The Fallacy of Legacy

We enter a career in higher education to help students. Most of us start as instructors and we have that wonderful opportunity to be in a classroom helping people understand something they previously didn’t. I’ve always called them the lightbulb moments, those moments when you see that look of confusion transition into the light of understanding. As a teacher, there really is nothing better in terms of job satisfaction.

For many of us, at some point in our career, we make the jump to administration. Eventually we may have responsibility over a program, a division or a campus as a dean, or even an entire college as a VP or president. For a few of us we may even become the chancellor of a multi-college district. These positions carry with them a tremendous amount of responsibility and much less of the direct level of job satisfaction you get as a classroom instructor.

One of the ways we as administrators look for job satisfaction is to look to create legacy. Early in my career I believed in this idea. As a program director at Hartnell College I ran the Math Engineering and Science Achievement (MESA) Program. I took over a program that on paper was amazing, but in reality was in total shambles. Me and my team turned the program around and did it quickly. We brought in hundreds of thousands of dollars in grants and donations, we created collaborations that would be the foundation or our Bellwether Award. The Bellwether is a national award for innovation and excellence in community college education and Hartnell was the 2003 Award Winner for our MESA Program work. It frankly felt great and was incredibly satisfying to have demonstrable success as an administrator. Our students were doing great, transferring in good numbers to places like Cal Poly, Davis and Berkeley.

Circumstances at Hartnell at that time were tough, budget cuts led to staffing cuts and so many of us had to take on multiple responsibilities. Eventually it made sense to move on to take a better paying position with fewer responsibilities. But I always thought of that program as my legacy at Hartnell. We’d rebuilt the program, put it on a great financial footing, created great supports and pathways for students and they were seeing great success.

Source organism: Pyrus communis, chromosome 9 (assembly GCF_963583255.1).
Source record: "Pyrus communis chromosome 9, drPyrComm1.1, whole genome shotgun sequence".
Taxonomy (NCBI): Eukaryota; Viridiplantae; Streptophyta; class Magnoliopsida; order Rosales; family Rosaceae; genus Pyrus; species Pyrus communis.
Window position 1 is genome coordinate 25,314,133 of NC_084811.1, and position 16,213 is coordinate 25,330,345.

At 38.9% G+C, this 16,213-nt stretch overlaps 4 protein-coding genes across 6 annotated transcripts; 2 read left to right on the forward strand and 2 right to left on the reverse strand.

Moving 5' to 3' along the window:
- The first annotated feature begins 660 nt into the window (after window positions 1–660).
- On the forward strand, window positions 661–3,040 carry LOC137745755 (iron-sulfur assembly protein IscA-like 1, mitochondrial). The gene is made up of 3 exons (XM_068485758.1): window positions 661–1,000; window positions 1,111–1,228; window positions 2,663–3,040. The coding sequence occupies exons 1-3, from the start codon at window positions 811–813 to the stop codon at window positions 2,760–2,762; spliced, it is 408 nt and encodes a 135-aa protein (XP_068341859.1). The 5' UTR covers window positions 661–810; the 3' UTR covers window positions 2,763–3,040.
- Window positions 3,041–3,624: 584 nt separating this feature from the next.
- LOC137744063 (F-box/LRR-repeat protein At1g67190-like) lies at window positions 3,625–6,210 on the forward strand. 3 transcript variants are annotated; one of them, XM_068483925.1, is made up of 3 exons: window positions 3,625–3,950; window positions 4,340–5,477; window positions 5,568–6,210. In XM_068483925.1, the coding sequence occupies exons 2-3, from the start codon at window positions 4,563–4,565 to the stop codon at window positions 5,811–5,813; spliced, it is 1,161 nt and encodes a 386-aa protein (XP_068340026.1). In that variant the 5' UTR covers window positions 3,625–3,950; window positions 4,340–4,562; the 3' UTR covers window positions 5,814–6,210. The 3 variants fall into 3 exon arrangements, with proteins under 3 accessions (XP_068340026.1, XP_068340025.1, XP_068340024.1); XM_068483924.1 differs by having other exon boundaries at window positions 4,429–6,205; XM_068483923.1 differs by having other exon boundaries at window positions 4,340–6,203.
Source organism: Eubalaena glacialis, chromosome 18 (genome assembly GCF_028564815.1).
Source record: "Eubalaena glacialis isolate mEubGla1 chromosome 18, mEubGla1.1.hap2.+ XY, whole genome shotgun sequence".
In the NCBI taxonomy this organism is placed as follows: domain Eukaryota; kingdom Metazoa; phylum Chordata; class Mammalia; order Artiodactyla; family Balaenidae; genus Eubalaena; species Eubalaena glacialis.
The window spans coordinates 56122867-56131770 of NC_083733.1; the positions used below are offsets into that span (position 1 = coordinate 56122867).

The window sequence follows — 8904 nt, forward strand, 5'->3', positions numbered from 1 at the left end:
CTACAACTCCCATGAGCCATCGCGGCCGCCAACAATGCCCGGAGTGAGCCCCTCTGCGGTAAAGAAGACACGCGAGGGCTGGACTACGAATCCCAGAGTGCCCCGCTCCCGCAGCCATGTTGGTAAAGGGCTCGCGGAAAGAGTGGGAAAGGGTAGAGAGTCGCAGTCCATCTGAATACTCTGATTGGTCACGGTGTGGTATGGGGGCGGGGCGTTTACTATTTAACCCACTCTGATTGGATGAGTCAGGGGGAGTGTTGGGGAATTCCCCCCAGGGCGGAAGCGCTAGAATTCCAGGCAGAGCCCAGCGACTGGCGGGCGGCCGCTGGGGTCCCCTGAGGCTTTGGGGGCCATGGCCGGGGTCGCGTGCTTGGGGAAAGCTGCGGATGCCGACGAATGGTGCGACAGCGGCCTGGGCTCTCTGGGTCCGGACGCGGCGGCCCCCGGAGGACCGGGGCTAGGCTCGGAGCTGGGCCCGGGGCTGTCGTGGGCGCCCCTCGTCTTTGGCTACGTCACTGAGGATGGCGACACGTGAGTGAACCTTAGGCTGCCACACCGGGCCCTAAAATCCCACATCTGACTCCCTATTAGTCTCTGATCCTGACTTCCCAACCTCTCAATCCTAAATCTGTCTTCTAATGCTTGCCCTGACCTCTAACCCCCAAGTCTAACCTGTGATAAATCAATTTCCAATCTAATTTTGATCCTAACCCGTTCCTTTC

Several years later I would re-connect with some folks at Hartnell and check in on the MESA Program. Well, the program now had a part-time director, someone who wasn’t much of a leader. The participation level of the program had crashed again, the financial stability of the program was no longer very stable, all in all things were mediocre at best. I was crushed, my legacy was broken!

As my career developed I decided to take a decidedly unique pathway through my career. After leaving Hartnell I started taking a leave every three or four years. A year off to travel, kind of an in progress retirement while I was still young and healthy enough to do some of the adventures I wanted to do. I did things like hike across Scotland, bike in Ireland, I went to Base Camp at Mt. Everest and I hiked a thousand miles on the Appalachian Trail. Since I was stepping away from jobs every three years there was something I had to make peace with, and that was I was always going to be turning over things I built, to others to take over. At times, that’s been fine, the people who have followed me have done great work, but at times, like at Hartnell, things I helped build were neglected and fell apart. My second big heartbreak was the decline of an award winning, nationally recognized renewable energy program that was neglected and eventually ended a couple of years after I left.

So, given my career path choice I’ve had to come to grips with the idea that it’s my responsibility to build and maintain things while I’m there. To do my best to assist the students I’m charged with helping be successful. You have to learn to do what you can, when you can, but most importantly make the lasting impacts and connections that are so important. I think too many of us get hung up on legacy as a program change, a new program or process the college follows, I think that’s incorrect. Back to the quote at the top of the piece, our true legacy is never the things or the programs, it’s the connection and impact on the people, particularly our students. That there are programs that I started that are still thriving and helping out students is great, but not nearly as important to me as the connections I still have to former students. To the former colleagues and faculty who still call me up and ask my advice on how to move their career forward. For me, that’s the real legacy we leave behind in education. Sure, I won’t have any buildings named for me, but the impacts I’ve had on the people will endure far longer then any structure and that makes me far happier than seeing my name on an edifice.

Published by Michael Kane

Michael Kane is a writer, photographer, educator, speaker, adventurer and a general sampler of life. His books on hiking and poetry are available in soft cover and Kindle on Amazon.

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